When the Patient without Capacity Objects to Implementing Her Advance Directive
Posted Feb 02 2009 11:43pm
Advance directives are often referred to as the gold-standard form of guidance for determining an incapacitated patient's end-of-life treatment. "If she only had an advance directive, then we would just do what it says." Of course that logic is often not so easy to apply. Either the advance directive cannot be found. Even if it can be found, it is often unclear how it applies to the present clinical circumstances.
But assume that the advance directive has been completed, is available, and can be interpreted. Should it always be followed? The answer is generally "yes." But there is an important fuzzy exception.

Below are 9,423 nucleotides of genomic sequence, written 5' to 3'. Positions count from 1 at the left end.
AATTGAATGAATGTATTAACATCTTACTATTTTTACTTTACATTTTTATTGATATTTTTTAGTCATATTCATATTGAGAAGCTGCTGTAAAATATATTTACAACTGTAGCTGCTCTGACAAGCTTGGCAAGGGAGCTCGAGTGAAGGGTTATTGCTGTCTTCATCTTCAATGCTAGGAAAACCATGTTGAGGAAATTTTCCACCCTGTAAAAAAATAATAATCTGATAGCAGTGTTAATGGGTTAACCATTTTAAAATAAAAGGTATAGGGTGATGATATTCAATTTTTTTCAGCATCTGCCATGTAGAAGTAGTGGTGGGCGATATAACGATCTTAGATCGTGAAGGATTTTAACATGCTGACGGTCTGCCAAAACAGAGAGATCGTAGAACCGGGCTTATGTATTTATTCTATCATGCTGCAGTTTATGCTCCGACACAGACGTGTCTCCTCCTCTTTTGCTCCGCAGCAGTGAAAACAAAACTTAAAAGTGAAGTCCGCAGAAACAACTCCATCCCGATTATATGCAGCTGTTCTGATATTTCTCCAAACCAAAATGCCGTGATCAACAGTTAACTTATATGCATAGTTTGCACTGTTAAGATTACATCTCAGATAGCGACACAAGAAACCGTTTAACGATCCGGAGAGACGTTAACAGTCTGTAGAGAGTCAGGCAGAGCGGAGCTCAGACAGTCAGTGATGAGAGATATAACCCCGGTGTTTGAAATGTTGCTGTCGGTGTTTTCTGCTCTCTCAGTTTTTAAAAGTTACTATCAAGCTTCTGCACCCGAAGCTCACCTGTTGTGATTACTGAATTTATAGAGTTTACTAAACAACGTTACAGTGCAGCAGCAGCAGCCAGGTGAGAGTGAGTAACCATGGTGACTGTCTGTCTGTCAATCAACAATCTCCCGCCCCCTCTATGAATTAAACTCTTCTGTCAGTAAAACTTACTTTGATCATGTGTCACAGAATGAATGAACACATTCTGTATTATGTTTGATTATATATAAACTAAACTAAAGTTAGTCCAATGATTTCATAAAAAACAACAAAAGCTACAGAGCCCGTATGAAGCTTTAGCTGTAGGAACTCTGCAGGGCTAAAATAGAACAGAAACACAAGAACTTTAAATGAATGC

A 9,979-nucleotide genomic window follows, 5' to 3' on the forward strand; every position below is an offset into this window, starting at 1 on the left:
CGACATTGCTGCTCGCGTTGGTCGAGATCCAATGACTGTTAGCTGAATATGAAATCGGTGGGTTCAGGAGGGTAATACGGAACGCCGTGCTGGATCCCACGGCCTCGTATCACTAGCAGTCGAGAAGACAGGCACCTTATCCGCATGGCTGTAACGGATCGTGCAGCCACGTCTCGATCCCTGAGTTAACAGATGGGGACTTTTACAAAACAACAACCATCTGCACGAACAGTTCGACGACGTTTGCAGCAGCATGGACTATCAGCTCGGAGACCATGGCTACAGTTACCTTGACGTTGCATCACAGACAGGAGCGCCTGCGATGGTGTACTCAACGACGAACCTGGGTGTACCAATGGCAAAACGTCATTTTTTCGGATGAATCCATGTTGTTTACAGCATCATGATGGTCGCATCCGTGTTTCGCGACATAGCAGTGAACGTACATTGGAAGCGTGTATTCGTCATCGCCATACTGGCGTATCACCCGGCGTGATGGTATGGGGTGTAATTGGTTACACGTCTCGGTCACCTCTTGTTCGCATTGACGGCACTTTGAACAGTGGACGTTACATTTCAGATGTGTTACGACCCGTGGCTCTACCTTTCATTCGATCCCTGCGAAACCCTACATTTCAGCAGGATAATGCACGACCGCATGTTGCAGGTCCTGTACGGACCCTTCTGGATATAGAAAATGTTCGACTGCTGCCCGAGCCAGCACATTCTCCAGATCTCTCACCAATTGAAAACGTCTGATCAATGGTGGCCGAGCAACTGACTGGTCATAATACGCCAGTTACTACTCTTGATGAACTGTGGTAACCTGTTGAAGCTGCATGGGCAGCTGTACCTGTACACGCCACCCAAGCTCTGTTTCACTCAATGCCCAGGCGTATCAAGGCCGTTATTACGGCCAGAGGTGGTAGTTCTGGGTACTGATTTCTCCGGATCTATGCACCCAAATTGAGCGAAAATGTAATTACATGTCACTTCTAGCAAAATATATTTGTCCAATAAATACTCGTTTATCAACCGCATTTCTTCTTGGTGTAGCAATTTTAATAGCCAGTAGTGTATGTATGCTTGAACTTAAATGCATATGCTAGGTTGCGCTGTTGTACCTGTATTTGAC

The advance directive is not relevant unless or until the patient loses capacity. Once the patient loses capacity, she cannot "revoke" her advance directive. But she can still "object" to its implementation. This is an indication that we have not quite settled the personal identity questions surrounding advance directives. But even if we are going to disallow Patient at T1 to control the health care decisions of patient at T2, exactly how much are we going to require from Patient T2 to rebut Patient T1's choices?
That is addressed in a story in theDaily Mailthis week. "Many people are now writing living wills, setting out their treatment preferences in case they later become too ill to express their wishes. But what if they change their mind, yet are unable to communicate this?" The son of Lilamani Kapoor writes how he did the right thing by ignoring her advance directive.